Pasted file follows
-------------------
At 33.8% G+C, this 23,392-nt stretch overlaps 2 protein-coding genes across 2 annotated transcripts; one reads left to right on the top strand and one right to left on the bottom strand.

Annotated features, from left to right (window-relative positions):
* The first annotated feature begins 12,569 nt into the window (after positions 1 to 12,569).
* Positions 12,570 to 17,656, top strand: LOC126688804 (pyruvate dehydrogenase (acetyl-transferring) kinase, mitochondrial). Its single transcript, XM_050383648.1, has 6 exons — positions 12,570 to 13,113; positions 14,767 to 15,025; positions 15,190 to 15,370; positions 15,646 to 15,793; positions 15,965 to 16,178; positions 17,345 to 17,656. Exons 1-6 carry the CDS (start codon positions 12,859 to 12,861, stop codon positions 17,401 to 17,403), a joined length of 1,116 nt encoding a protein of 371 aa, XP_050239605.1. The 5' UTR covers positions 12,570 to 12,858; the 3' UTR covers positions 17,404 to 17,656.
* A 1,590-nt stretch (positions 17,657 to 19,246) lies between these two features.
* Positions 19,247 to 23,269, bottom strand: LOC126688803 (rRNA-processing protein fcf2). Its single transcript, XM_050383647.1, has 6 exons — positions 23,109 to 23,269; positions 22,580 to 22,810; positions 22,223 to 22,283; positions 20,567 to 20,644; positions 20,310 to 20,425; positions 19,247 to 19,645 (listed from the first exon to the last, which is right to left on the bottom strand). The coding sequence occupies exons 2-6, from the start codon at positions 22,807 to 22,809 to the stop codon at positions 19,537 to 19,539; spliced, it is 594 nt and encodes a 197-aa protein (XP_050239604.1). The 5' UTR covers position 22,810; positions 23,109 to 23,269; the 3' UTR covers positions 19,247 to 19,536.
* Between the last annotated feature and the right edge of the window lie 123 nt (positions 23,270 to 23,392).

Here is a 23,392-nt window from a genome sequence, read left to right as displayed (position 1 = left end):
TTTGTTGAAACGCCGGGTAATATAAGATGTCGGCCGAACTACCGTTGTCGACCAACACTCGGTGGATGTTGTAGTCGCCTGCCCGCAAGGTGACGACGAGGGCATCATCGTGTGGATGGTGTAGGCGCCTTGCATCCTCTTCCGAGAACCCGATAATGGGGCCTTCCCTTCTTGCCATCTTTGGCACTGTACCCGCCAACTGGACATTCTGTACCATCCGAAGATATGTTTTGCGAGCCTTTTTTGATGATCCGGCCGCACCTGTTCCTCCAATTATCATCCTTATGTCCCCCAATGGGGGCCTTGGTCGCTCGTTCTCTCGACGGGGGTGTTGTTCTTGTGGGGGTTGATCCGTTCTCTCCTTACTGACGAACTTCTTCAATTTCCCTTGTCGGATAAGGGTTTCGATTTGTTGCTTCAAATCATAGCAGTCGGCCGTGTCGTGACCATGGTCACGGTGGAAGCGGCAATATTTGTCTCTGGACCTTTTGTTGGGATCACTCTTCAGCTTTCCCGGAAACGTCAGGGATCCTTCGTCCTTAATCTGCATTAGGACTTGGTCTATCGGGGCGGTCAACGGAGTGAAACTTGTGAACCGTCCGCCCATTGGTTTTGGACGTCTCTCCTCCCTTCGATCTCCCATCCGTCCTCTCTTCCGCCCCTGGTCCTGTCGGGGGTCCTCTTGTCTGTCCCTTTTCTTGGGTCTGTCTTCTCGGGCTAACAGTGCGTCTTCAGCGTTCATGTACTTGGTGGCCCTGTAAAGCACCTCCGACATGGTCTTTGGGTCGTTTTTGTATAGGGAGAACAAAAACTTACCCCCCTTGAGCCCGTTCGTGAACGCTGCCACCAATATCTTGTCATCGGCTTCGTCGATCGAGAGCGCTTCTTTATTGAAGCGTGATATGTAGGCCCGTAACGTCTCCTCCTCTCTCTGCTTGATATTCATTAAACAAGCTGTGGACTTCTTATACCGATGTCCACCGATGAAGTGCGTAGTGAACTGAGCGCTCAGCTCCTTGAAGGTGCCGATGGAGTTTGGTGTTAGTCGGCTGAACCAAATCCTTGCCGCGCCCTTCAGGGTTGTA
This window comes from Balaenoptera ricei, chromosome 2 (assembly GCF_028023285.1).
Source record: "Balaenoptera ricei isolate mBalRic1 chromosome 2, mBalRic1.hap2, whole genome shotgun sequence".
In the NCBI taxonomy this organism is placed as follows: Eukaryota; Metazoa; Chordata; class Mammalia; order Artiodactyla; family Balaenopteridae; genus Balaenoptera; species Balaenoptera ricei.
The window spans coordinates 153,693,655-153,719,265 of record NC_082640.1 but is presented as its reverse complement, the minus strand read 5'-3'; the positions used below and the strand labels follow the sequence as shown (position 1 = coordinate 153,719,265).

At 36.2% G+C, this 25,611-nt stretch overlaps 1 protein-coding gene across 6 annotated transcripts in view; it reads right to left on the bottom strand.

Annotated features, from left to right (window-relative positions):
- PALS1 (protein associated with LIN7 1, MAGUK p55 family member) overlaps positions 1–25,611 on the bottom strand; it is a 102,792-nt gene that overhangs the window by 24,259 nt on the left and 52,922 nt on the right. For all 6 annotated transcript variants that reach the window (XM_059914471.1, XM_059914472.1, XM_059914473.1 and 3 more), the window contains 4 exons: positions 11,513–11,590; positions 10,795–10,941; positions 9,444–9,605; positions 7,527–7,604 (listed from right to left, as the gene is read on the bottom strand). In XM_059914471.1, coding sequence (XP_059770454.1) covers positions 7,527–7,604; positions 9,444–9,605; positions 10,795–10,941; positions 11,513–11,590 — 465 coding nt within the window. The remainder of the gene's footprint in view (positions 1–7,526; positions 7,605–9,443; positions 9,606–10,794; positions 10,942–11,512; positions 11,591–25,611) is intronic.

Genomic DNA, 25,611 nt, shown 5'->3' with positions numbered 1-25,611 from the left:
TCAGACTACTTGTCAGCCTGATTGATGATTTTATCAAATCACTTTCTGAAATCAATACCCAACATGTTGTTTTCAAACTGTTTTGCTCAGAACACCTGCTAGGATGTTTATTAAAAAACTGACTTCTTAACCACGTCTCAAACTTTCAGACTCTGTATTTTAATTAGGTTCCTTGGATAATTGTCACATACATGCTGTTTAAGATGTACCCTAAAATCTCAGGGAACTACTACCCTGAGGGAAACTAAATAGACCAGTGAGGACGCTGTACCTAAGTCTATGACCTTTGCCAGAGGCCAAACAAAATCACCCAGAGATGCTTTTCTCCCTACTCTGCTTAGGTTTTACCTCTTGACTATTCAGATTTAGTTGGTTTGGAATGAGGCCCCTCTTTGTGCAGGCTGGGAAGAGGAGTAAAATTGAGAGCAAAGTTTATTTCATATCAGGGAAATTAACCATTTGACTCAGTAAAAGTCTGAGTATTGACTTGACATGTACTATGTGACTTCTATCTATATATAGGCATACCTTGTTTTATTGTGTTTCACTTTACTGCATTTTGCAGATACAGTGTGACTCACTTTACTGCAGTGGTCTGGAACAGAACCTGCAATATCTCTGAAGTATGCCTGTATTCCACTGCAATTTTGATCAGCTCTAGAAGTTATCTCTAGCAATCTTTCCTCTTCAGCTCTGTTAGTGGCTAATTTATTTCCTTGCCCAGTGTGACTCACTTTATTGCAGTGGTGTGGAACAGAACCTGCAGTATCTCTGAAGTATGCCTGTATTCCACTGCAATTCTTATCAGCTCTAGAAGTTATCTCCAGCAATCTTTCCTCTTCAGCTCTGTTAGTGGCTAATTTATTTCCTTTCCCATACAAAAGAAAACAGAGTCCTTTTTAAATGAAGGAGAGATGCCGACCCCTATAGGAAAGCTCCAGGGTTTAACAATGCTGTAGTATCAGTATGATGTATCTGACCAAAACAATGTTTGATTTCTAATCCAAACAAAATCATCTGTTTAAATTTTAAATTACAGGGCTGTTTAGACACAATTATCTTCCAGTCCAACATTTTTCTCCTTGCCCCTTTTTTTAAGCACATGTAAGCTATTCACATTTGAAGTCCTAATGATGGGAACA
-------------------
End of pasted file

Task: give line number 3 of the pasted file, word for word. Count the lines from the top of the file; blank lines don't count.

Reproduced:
* The first annotated feature begins 12,569 nt into the window (after positions 1 to 12,569).